Reflections on Thriving: A Song Set Free
By Gregory Keller, Ph.D., Professor of Biology; Chair, Department of Life, Health and Physical Sciences
The Eurasian Redwing Thrush is nondescript, any way you cut it. Modest. Unremarkable. Ordinary. Enter any other synonym for “plain-looking” here, and that’s our bird. Its unassuming plumage appears like that of a young American Robin: brown, streaked, a touch of rust on its sides (that often goes unnoticed because it’s so unremarkable), with no plumage accessories or iridescent flair.
But as an ecologist and ornithologist, I know that the Redwing Thrush, like every other species, is defined more deeply not by its appearance, but by its relationships, behaviors and habits. A bird that survives the winters of Iceland, with the snow, and the ice, and the wind, and the snowy icy wind, the Redwing manages to eke out a quiet living on important fruit resources and an occasional unlucky garden invertebrate.
Then, as the photoperiod extends a few more minutes each day, the inconspicuous thrush melts the Icelandic birchwoods in the summer with a flourish of ethereal song that can only be described as descript. Immodest. Remarkable. Extraordinary. Enter any other synonym for amazing, and that’s our bird. With its relentless melodious bird song, the multiple harmonics and layers with which a string quartet would struggle, the Redwing reinforces relationships with mates, offspring, and adversaries.
A small bird in harsh tundra environment, the Redwing declares its territory for 22 hours a day in the Icelandic summer where it thrives: searching for prey, avoiding predators, building nests, finding mates, laying eggs, raising chicks, battling rivals, and beating the elements. It is glorious.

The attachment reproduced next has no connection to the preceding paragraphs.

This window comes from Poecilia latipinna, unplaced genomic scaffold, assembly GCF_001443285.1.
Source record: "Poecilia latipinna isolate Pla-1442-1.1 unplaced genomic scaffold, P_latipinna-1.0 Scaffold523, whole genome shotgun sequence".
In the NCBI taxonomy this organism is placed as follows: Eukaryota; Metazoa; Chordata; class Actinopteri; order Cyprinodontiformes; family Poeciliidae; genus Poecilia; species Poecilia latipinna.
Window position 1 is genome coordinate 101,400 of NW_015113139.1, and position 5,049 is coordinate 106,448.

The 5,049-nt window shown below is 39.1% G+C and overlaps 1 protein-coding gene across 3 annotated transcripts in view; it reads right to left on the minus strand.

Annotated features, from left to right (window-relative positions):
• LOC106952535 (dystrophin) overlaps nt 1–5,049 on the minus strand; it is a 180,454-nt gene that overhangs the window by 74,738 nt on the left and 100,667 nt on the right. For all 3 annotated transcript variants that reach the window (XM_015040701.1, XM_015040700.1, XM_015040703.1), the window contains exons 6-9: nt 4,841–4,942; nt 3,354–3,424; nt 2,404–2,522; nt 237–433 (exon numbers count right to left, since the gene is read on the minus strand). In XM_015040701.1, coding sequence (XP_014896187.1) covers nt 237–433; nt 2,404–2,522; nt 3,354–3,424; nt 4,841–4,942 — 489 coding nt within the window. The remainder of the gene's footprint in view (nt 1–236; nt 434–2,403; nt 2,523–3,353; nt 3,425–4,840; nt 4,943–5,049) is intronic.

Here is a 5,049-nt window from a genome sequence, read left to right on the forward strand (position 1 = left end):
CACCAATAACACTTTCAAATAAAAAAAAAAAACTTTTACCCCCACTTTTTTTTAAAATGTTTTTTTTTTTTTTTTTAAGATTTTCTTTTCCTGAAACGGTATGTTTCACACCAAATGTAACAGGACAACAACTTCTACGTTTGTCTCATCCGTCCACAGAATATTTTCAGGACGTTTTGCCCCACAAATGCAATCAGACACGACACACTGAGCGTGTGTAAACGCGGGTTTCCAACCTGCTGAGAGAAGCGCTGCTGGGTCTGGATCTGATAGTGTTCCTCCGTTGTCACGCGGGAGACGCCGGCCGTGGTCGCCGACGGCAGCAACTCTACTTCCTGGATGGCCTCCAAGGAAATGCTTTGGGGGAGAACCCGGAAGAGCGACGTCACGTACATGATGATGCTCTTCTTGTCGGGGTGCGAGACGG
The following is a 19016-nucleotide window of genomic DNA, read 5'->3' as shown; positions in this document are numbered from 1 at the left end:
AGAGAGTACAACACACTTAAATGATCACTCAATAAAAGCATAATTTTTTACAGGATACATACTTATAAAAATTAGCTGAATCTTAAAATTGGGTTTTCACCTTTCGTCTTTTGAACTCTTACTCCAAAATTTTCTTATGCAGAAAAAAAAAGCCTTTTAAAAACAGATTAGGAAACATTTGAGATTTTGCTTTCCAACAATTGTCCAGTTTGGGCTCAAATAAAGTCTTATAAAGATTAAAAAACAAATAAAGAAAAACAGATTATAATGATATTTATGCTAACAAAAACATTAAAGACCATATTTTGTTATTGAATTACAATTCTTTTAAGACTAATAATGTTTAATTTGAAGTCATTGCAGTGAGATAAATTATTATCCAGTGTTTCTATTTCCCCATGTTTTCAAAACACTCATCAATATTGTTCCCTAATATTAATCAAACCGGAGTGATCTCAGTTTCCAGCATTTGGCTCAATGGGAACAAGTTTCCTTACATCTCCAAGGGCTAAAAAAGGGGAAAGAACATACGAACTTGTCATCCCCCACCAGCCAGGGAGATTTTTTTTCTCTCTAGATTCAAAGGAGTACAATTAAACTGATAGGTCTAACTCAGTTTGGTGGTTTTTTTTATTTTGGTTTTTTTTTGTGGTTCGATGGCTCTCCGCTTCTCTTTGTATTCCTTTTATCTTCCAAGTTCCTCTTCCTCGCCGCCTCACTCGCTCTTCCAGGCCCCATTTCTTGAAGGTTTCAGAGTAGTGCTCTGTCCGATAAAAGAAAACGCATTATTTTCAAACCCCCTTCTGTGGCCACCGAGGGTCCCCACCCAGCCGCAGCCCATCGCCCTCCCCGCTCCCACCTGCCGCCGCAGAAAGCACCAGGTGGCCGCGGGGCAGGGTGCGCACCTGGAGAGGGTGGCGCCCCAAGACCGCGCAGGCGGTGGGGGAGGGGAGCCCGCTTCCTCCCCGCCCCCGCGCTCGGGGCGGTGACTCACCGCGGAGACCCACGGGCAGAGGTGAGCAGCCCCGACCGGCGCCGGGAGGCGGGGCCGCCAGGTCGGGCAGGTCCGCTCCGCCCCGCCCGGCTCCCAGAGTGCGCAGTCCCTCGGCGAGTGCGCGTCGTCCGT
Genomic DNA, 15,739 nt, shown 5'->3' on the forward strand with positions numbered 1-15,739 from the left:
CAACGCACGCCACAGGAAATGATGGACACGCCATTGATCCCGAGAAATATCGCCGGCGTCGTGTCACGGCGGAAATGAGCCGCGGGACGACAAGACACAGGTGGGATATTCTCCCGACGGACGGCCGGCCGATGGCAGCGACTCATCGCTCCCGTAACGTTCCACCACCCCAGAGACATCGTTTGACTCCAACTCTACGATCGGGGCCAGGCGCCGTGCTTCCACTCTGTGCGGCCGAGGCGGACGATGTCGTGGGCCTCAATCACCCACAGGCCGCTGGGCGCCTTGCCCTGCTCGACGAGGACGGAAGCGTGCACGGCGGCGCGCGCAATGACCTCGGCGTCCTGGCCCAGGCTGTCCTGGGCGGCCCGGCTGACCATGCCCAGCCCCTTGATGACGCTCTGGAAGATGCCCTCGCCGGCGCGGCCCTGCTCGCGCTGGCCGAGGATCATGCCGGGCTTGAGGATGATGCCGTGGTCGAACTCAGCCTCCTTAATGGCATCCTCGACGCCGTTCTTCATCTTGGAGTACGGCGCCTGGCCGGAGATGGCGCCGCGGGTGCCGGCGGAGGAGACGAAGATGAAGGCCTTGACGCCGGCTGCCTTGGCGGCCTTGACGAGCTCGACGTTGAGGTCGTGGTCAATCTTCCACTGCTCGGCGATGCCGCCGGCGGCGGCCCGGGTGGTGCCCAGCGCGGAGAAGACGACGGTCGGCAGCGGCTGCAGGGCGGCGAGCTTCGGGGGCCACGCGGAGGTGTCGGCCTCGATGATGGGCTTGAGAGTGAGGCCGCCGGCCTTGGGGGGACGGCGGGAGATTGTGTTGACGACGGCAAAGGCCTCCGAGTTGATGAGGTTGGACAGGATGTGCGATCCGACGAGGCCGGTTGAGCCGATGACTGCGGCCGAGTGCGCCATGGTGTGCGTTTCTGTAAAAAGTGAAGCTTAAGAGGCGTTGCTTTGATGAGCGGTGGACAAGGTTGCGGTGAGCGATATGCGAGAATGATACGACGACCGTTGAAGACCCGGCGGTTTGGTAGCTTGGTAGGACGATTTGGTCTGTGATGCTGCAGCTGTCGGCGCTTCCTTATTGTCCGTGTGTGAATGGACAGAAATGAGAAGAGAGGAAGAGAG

Like the Icelandic thrush, there are seasons when we might find ourselves quietly surviving. Frozen by the weight of our world’s challenges or perhaps wind-whipped by the grind of work or the responsibilities of parenting, we might endure, inconspicuous and unassuming, just waiting for the thaw. Our songs are quiet, our surroundings dark and cold.
But the world eventually ushers in new light and warmer days, and we start to see that punctuated between times of surviving can be magnificent seasons of thriving. Thriving isn’t synonymous with easy; after all, the Redwing’s seasons of thriving still involve avoiding Arctic foxes and beating the ice and wind. But these are times of peace, strength, exploration—when we can deeply experience God’s goodness in our relationships, our communities, and our contributions at work and home. They are remarkable, melodious.
For the Redwing and for us, thriving is often preceded by periods of surviving. But how glorious when sounds of the whipping winter winds are replaced by complex harmonies, when a song is set free from silence.